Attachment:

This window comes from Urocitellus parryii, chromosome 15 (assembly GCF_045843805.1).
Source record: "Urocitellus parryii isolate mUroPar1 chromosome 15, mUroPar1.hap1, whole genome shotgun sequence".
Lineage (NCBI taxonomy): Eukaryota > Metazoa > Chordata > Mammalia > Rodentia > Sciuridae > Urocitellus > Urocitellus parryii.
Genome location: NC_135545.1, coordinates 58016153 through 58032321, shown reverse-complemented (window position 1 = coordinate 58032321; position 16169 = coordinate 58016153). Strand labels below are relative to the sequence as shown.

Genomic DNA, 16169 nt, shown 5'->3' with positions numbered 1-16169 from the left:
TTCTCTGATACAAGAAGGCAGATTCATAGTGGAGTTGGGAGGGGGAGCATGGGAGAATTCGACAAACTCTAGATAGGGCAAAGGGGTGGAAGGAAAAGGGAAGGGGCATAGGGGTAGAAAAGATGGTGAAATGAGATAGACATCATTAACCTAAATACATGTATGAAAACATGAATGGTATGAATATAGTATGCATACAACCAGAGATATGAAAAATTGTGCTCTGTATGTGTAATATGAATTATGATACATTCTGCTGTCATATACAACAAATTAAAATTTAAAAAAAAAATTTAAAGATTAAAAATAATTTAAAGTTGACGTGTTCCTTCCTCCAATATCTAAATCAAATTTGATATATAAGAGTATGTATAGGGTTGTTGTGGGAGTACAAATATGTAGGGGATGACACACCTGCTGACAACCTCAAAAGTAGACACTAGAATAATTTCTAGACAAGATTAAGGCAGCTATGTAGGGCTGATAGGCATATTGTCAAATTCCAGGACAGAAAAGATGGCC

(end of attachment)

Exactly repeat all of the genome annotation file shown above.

This window comes from Urocitellus parryii, chromosome 15 (assembly GCF_045843805.1).
Source record: "Urocitellus parryii isolate mUroPar1 chromosome 15, mUroPar1.hap1, whole genome shotgun sequence".
Lineage (NCBI taxonomy): Eukaryota > Metazoa > Chordata > Mammalia > Rodentia > Sciuridae > Urocitellus > Urocitellus parryii.
Genome location: NC_135545.1, coordinates 58016153 through 58032321, shown reverse-complemented (window position 1 = coordinate 58032321; position 16169 = coordinate 58016153). Strand labels below are relative to the sequence as shown.

Genomic DNA, 16169 nt, shown 5'->3' with positions numbered 1-16169 from the left:
TTCTCTGATACAAGAAGGCAGATTCATAGTGGAGTTGGGAGGGGGAGCATGGGAGAATTCGACAAACTCTAGATAGGGCAAAGGGGTGGAAGGAAAAGGGAAGGGGCATAGGGGTAGAAAAGATGGTGAAATGAGATAGACATCATTAACCTAAATACATGTATGAAAACATGAATGGTATGAATATAGTATGCATACAACCAGAGATATGAAAAATTGTGCTCTGTATGTGTAATATGAATTATGATACATTCTGCTGTCATATACAACAAATTAAAATTTAAAAAAAAAATTTAAAGATTAAAAATAATTTAAAGTTGACGTGTTCCTTCCTCCAATATCTAAATCAAATTTGATATATAAGAGTATGTATAGGGTTGTTGTGGGAGTACAAATATGTAGGGGATGACACACCTGCTGACAACCTCAAAAGTAGACACTAGAATAATTTCTAGACAAGATTAAGGCAGCTATGTAGGGCTGATAGGCATATTGTCAAATTCCAGGACAGAAAAGATGGCC